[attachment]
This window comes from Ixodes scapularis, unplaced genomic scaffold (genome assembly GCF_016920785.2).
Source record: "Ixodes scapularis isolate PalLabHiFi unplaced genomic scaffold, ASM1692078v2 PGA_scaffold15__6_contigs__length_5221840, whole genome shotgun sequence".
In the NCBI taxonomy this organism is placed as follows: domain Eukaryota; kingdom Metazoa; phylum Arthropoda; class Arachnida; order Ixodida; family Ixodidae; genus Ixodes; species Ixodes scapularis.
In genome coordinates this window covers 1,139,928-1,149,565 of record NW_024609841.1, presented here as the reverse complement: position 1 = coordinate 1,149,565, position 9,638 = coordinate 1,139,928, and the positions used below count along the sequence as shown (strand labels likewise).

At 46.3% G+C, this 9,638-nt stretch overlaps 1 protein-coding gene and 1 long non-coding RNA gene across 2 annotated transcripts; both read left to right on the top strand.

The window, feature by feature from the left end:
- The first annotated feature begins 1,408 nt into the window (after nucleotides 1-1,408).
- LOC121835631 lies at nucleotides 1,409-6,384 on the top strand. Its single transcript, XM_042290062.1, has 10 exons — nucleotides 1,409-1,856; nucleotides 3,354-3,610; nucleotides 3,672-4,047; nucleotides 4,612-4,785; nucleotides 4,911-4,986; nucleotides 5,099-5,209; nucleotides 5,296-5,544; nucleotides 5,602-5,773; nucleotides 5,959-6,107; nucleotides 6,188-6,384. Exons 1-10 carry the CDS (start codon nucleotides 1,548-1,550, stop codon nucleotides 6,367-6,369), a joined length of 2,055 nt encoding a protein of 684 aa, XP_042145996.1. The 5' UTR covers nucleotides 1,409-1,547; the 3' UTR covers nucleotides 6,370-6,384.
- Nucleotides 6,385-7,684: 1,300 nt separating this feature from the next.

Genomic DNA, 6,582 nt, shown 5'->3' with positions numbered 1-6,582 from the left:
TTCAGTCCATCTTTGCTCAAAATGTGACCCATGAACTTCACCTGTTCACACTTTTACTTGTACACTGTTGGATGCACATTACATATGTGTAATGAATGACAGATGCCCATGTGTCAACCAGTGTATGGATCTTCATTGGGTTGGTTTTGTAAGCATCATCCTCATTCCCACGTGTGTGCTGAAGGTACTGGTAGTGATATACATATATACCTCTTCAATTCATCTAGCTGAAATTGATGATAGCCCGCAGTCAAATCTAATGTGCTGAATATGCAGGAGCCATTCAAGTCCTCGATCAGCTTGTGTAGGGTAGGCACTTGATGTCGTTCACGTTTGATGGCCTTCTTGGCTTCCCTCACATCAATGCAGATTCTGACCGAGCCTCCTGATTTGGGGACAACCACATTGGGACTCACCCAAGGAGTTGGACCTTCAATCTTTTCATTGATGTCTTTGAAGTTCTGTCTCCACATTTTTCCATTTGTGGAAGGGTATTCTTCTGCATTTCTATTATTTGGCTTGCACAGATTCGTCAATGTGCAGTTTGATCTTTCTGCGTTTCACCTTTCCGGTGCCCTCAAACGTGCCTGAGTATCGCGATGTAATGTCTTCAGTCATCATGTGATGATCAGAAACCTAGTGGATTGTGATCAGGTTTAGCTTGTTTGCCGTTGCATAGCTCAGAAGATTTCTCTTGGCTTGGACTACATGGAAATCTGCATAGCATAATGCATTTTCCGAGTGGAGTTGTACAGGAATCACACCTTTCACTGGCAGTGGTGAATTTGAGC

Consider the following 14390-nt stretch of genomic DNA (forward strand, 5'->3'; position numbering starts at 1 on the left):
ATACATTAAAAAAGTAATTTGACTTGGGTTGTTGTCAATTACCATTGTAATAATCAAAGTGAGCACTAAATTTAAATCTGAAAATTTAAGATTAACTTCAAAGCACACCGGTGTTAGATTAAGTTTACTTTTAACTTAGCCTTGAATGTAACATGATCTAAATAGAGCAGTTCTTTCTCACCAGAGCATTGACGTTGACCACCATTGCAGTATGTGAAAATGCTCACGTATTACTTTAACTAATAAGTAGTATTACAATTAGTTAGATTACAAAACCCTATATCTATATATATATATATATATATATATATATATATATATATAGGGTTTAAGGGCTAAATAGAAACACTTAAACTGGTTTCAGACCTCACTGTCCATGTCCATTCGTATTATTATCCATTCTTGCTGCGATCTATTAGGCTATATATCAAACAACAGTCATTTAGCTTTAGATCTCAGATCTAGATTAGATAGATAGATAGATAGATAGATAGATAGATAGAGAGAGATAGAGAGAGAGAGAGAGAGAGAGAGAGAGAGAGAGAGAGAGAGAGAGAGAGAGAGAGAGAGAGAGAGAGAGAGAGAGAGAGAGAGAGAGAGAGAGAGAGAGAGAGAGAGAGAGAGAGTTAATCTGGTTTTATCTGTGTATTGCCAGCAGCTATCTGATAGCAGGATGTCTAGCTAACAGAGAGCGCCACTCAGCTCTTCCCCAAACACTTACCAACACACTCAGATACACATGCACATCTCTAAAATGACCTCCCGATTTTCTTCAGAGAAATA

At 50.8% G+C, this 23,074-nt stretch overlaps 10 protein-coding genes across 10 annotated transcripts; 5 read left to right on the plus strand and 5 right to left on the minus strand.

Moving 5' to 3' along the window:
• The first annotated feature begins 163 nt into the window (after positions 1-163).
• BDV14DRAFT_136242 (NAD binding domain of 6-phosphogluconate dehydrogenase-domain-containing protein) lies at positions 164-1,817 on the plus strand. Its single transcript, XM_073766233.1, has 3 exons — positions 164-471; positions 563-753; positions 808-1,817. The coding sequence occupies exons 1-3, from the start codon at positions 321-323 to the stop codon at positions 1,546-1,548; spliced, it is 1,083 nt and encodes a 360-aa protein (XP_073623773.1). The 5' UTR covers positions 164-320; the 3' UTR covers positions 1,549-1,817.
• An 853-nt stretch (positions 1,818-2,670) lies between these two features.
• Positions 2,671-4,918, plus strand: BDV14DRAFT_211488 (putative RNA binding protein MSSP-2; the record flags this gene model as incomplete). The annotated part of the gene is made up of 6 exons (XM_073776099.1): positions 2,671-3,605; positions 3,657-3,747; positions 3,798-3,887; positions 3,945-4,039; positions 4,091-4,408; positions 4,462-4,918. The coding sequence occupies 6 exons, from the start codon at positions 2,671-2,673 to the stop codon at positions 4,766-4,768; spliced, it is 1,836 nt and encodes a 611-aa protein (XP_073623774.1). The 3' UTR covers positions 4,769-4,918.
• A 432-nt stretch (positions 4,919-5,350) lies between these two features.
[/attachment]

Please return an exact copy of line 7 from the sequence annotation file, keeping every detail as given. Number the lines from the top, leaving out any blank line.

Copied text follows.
- The first annotated feature begins 1,408 nt into the window (after nucleotides 1-1,408).